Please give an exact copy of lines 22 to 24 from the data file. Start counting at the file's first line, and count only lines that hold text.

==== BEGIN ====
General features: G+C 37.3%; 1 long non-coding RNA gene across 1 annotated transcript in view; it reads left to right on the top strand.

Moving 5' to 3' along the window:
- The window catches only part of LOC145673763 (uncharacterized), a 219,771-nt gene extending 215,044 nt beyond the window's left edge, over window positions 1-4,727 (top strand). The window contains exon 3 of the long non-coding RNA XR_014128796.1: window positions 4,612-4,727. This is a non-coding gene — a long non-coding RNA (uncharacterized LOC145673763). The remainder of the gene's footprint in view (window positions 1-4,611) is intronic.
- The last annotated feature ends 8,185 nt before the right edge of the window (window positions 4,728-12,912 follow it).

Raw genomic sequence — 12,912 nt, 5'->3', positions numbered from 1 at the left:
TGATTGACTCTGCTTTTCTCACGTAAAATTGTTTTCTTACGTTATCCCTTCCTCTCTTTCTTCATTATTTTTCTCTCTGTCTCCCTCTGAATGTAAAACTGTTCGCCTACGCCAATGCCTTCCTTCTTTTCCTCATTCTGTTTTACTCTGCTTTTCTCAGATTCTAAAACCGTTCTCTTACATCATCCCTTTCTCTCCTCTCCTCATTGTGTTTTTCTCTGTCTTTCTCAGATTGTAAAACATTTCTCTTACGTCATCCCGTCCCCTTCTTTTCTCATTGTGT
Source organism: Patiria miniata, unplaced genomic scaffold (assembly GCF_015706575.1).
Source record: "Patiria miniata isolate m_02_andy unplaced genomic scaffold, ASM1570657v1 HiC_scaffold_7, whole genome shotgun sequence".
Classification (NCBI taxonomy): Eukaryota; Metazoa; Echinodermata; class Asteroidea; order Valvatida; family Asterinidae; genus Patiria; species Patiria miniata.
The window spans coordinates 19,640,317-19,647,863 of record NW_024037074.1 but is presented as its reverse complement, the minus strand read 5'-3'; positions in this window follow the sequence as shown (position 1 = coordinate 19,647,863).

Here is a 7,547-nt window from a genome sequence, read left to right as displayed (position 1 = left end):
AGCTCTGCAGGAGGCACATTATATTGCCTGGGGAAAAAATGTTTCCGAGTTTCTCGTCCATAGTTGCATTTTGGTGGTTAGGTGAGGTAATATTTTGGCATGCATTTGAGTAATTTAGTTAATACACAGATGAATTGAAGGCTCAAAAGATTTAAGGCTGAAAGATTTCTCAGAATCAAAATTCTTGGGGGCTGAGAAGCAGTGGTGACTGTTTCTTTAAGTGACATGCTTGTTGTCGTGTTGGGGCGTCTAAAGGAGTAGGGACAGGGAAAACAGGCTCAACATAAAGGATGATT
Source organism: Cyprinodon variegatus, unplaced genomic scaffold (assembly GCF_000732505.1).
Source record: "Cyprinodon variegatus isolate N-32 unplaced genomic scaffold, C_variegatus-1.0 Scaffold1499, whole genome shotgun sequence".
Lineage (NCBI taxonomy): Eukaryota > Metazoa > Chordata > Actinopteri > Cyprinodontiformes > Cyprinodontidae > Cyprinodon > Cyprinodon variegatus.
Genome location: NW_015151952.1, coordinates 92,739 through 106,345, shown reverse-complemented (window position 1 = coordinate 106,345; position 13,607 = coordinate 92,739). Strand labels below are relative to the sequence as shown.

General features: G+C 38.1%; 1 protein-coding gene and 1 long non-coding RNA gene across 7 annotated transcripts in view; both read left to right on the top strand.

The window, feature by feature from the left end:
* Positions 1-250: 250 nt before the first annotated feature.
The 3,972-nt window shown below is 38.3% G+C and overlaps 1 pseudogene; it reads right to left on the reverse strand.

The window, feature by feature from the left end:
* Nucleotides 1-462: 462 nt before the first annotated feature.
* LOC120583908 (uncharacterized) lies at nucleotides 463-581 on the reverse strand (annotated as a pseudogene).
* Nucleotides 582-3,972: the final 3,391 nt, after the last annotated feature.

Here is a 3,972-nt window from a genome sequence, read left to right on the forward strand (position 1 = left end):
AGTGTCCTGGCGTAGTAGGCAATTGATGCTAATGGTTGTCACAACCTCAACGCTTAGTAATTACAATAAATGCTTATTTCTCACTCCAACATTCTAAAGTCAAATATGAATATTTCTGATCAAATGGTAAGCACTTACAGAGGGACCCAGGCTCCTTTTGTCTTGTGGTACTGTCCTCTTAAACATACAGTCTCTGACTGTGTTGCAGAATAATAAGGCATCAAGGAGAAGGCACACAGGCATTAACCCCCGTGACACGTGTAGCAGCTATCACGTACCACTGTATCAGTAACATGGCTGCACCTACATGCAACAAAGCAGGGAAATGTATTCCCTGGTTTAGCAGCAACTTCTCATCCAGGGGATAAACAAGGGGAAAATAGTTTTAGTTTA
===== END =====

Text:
* Nucleotides 1-462: 462 nt before the first annotated feature.
* LOC120583908 (uncharacterized) lies at nucleotides 463-581 on the reverse strand (annotated as a pseudogene).
* Nucleotides 582-3,972: the final 3,391 nt, after the last annotated feature.